It seems that I have neglected this blog for some time, but the main reason for this is that we haven’t been out photographing stained glass windows since the spring and I had kind of forgotten that I’d originally planned to keep this one going with photo outings of other kinds as well. So in order to try to remedy the situation, I thought that maybe a monthly ‘diary’ entry would be useful. A photographic diary that is.
December began rather startlingly with a downfall of snow. ”We don’t get snow on the Isle of Wight”. Well that statement might need to be revised as we’ve had snow twice this year – a heavy fall which lasted over a week in early January, and now this, admittedly shorter-lived, covering – and before Christmas!
When I moved to the island in 1993 my daughter was just two years old and I was looking forward to us making our first snowman together that winter. Everyone laughed at me when I mentioned this and I was told that it never snows here. Well we did get a light dusting three times that winter and everyone blamed me! We made our tiny snowman and that was that for several years.
There must have been another light snowfall after she started school because I remember taking her up the road in less than an inch of the stuff to be surprised at the school gate when I was told the school was shut! I’d never heard anything like it and couldn’t understand it. When I was a child we’d go to school in the snow, or if it was really bad we’d walk up there to get homework. I suppose nowadays teachers don’t live nearby and of course the ‘Elf & Safety’ brigade probably have something to say about it all. Still, considering the number of 4x4s that are apparently necessary to take children to school, a little snow shouldn’t be any trouble at all.
Anyway (before I descend into a rant) the snow this December was what we would call ‘wet snow’ as opposed to what my grandfather used to call ‘Continental snow’. This wet stuff falls loosely and only sticks around because it freezes. It usually provides an even layer and can disappear as quickly as it arrives. ’Continental snow’ is more ‘powdery’ and it drifts well. The resulting layers are more compact and it stays for ages – this is what we had in January.
So the snow of the night of December 1st surprised a few people as the previous settled-for-more-than-a-day snow here (if memory serves) had been in 1997. It delighted many more people the next day. The park was full of adults and children playing in it that Thursday, but it was not as good as January’s fall for snowballs and snowmen. There was still some of it about on the Friday but that night the rain began and I could hear the icicles breaking off and landing outside my house. The sound of running water and further dripping confirmed that the thaw had begun and by Saturday morning, barring a few patches on fields and on the hills, the snow had gone.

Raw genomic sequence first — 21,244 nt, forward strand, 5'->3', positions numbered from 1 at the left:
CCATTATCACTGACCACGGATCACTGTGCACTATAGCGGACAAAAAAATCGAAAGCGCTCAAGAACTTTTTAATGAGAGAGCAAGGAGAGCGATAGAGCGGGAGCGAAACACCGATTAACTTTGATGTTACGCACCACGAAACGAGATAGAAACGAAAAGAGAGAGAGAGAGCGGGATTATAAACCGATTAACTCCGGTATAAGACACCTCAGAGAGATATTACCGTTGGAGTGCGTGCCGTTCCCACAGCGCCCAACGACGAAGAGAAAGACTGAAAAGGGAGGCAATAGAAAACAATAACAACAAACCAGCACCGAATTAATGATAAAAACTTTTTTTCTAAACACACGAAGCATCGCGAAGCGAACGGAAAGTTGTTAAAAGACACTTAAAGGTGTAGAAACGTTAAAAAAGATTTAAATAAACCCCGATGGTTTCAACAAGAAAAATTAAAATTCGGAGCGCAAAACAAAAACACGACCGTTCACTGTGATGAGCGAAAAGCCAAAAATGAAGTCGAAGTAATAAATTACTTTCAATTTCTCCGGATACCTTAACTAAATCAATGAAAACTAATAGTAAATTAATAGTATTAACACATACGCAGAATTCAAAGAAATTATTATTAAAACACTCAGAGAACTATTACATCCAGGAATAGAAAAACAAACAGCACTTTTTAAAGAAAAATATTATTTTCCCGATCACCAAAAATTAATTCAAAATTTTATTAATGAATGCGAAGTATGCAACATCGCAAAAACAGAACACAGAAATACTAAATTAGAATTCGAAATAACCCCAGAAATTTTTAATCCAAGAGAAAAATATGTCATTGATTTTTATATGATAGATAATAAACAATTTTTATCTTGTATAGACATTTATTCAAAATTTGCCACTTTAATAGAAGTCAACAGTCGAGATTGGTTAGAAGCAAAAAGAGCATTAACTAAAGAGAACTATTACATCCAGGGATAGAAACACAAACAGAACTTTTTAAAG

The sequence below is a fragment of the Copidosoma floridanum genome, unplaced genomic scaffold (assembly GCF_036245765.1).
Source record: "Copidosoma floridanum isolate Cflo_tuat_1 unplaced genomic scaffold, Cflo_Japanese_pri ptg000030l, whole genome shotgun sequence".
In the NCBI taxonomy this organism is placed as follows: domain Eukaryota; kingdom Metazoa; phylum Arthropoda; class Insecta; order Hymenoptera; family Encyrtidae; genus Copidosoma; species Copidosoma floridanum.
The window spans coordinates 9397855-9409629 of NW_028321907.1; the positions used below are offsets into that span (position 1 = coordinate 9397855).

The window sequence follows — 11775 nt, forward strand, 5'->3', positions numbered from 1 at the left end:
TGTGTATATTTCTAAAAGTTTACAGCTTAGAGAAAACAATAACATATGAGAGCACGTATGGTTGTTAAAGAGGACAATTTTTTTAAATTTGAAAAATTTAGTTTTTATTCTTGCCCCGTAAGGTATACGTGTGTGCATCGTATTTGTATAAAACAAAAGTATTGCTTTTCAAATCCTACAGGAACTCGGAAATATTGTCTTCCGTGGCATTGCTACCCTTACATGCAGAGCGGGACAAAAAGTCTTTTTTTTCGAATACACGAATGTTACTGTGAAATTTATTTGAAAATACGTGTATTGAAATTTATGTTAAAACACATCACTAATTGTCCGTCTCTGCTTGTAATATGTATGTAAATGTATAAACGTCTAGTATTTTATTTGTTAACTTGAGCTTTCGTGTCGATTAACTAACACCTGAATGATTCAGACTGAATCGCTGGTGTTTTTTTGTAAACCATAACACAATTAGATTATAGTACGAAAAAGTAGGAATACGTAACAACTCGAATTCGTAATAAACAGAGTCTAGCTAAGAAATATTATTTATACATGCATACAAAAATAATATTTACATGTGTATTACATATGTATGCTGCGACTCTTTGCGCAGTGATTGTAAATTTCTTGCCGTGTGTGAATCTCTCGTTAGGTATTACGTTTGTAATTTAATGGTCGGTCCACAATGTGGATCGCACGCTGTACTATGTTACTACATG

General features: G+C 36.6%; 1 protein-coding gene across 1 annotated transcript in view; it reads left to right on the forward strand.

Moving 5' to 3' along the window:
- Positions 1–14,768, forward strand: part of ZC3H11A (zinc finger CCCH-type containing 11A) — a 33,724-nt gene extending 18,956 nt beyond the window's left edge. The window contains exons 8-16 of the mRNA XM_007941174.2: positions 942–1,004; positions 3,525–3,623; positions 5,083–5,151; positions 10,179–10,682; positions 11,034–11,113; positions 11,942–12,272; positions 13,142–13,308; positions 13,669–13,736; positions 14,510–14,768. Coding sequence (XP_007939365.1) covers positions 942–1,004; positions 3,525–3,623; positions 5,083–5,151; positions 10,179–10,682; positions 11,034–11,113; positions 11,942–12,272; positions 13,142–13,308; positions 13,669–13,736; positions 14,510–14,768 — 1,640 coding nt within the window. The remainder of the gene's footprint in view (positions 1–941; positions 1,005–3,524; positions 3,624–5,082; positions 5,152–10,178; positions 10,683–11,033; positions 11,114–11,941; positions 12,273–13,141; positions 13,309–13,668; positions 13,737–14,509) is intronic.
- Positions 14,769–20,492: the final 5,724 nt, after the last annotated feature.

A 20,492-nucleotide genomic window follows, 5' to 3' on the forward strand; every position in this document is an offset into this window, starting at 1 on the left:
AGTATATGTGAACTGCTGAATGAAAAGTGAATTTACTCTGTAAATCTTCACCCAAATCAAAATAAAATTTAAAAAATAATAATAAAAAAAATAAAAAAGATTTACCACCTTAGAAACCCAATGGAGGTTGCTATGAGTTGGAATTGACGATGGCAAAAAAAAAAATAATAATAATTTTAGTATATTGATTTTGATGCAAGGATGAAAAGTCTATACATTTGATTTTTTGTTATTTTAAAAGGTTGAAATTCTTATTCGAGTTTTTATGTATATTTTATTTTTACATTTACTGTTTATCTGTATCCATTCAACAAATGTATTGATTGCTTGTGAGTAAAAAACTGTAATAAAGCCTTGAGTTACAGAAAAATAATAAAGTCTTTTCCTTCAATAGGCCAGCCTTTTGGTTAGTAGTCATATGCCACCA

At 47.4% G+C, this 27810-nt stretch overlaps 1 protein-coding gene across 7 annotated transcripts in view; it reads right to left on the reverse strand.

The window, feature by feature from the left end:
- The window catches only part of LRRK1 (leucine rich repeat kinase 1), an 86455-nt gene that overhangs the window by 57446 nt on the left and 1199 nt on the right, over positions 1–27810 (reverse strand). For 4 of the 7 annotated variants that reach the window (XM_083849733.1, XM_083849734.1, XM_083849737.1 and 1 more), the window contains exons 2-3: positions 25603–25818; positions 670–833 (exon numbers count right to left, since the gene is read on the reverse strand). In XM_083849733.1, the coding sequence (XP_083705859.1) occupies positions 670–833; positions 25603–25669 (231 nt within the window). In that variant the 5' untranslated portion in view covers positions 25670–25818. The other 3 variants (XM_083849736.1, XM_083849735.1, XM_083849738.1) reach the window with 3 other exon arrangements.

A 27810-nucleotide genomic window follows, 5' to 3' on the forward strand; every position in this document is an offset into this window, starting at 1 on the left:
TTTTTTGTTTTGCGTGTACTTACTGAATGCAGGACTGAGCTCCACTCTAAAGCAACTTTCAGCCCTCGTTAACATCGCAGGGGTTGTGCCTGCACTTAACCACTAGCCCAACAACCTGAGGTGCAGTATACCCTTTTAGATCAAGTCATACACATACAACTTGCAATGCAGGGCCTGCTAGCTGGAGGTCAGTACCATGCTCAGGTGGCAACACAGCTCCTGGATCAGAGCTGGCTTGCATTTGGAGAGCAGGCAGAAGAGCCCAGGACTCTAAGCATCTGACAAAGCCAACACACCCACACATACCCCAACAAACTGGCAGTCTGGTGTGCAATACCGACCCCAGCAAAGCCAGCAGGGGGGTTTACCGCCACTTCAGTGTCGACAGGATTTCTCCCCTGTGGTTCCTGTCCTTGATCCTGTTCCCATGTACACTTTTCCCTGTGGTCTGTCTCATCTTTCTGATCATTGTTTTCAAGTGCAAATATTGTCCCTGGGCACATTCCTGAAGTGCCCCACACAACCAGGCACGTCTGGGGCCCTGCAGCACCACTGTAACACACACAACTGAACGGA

It was still bitterly cold though and there were mutterings that it would snow again. On Sunday afternoon I read reports online of fog in East Cowes, but the skies were clear in Newport. However, by the time it was dark it had reached us and the air was icy. By the end of Sunday night there was an eerie glow everywhere and combined with the very still water of the high tide (it was a new moon), Newport actually looked quite pretty.
Since then the sun has tried its best to peep through the clouds but it’s struggling and it still feels very icy. Portsmouth had some glorious sunshine the other day but on my return I could see that there was still heavy cloud over the island (the fabled “own weather system” clearly visible). However, I did manage to stop on the way back over the downs to take a few shots of the hazy valley below. If we get a clear morning this week I think there are going to be some spectacular sun and mist shots to be had. But probably not to be taken by me. I don’t do mornings.